I slept regularly, in mountain huts I never sleep deeply but the fair amount to rest. Anyway, inside the mountain hut one cannot have the perception of the weather outside.

We left the hut around 5am, just before sunrise. It’s always better to start walking with hard snow.

There was no way to see the clouds and or to assess the weather for the next hours.

Around 8am the weather was already giving us a hard time and we was right before being exposed to the most severe area, we was about to be at the north face of the mountain, the windiest part.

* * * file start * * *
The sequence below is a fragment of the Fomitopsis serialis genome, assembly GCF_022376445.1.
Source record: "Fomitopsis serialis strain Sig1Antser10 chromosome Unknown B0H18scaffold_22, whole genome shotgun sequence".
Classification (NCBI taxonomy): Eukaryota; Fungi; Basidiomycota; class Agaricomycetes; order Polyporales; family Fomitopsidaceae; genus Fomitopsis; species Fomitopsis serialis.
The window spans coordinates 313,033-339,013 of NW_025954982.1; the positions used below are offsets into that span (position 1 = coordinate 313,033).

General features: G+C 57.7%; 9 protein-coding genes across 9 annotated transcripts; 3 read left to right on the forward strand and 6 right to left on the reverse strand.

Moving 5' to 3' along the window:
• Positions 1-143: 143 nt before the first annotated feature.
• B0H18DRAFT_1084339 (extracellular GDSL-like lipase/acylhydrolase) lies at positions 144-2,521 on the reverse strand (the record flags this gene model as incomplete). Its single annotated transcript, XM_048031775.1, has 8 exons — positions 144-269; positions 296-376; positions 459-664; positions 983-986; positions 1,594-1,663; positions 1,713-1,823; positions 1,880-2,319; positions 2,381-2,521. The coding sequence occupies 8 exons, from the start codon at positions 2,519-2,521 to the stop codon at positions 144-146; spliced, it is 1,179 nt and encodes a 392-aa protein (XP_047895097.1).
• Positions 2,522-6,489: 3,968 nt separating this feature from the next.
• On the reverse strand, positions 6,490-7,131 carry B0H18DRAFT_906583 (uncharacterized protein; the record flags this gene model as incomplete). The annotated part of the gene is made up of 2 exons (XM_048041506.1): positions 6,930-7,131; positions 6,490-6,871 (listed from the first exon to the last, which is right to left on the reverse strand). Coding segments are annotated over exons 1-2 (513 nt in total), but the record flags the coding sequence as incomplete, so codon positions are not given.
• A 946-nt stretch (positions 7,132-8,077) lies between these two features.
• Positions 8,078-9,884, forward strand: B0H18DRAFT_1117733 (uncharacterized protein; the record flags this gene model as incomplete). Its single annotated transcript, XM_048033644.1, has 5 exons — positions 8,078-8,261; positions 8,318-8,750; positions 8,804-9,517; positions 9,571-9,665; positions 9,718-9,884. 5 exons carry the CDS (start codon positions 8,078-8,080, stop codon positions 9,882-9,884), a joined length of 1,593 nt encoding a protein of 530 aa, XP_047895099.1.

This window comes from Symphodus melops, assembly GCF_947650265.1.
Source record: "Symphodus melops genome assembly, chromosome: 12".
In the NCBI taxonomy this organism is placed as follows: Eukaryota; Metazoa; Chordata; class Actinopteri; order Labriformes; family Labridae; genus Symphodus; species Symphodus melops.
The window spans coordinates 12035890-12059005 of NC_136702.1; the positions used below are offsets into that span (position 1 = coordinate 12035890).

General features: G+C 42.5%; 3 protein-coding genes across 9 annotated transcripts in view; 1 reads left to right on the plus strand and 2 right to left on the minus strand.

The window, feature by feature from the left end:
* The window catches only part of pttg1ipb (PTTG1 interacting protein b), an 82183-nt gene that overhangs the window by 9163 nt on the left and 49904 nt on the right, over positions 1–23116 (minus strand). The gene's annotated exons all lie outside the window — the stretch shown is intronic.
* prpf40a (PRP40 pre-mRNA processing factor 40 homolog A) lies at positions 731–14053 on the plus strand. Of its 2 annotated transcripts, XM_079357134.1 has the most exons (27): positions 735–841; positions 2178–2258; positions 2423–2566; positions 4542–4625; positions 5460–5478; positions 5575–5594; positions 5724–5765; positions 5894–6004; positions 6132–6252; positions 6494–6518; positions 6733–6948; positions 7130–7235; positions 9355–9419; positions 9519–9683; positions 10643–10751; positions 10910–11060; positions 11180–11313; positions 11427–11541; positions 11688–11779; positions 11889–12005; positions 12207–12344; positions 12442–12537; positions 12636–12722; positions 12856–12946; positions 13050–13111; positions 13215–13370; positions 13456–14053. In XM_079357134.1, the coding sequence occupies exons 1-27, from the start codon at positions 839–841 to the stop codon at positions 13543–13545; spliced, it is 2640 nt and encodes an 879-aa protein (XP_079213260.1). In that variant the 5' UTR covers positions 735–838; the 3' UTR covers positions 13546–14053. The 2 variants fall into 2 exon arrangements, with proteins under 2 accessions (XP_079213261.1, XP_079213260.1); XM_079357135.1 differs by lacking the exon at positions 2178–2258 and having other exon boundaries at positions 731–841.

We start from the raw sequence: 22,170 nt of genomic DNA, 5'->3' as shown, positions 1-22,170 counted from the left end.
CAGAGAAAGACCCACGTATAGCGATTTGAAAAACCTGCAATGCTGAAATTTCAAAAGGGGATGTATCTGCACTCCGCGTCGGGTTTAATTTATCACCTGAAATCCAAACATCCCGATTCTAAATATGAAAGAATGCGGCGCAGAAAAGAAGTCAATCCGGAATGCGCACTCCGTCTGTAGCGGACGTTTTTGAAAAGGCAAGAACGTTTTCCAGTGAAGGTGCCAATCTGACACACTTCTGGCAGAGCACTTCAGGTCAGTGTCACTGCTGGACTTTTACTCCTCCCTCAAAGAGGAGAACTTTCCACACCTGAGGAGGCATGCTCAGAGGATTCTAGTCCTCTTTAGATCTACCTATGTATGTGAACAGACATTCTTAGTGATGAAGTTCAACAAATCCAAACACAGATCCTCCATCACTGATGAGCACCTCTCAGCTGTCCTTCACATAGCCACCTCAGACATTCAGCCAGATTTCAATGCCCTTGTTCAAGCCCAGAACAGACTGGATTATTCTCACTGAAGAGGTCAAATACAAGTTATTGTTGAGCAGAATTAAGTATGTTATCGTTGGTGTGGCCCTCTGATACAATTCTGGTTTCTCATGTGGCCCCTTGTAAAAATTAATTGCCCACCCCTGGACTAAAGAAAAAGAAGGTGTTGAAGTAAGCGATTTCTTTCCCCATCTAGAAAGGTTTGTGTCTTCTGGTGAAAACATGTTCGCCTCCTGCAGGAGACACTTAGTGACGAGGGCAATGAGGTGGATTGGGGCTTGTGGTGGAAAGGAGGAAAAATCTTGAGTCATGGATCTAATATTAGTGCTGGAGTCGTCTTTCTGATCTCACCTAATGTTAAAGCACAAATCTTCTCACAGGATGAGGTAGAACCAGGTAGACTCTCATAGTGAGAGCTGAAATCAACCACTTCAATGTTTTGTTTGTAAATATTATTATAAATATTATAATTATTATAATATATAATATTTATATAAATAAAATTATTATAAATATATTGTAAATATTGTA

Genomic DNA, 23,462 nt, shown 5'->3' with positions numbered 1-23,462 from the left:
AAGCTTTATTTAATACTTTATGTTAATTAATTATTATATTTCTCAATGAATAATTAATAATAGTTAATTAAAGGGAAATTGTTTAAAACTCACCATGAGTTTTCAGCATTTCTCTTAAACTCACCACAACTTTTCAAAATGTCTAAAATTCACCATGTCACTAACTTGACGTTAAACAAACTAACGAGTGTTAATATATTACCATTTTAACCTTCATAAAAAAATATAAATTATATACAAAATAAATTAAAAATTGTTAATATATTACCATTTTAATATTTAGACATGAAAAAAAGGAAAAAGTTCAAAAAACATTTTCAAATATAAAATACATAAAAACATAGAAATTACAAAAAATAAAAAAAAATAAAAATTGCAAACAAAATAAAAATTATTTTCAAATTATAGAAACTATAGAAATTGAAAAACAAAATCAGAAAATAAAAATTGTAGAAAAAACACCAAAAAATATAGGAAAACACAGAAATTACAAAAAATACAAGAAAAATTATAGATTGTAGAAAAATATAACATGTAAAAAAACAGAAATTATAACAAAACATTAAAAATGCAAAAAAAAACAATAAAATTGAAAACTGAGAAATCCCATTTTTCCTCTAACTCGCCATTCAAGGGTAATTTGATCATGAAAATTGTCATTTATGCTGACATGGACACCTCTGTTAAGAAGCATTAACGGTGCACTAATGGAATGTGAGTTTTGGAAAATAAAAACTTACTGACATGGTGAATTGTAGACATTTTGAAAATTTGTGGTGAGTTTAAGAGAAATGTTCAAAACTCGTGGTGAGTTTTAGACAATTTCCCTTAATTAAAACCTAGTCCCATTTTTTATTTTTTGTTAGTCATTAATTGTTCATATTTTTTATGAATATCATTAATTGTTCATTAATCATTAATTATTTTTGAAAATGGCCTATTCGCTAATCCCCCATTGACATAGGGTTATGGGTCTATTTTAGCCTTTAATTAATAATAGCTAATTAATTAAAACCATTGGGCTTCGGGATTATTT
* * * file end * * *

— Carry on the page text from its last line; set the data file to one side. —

Half an hour later I had all the team tide up to a rock, all prepared to climb the last section but there was when I realized the team couldn’t continue and you know the rest.

I’m joining a picture of the place but with god weather so you can understand where was we 🙂

The mountain is still there so we will try another day.

David Monteiro

 

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A hiking adventure at Sierra de Gredos – Spain

At 110 Km Norwest from Madrid you will find the landscape of the book “For whom the bell tolls” from Ernest Hemingway and a perfect location for a hiking adventure.

If I remember well, I read the book “For whom the bell tolls” when I was 18 years old or something like that. At that age I was far from imagining that one day I was going to lead tours there or even to climb to its summit, the Almanzor.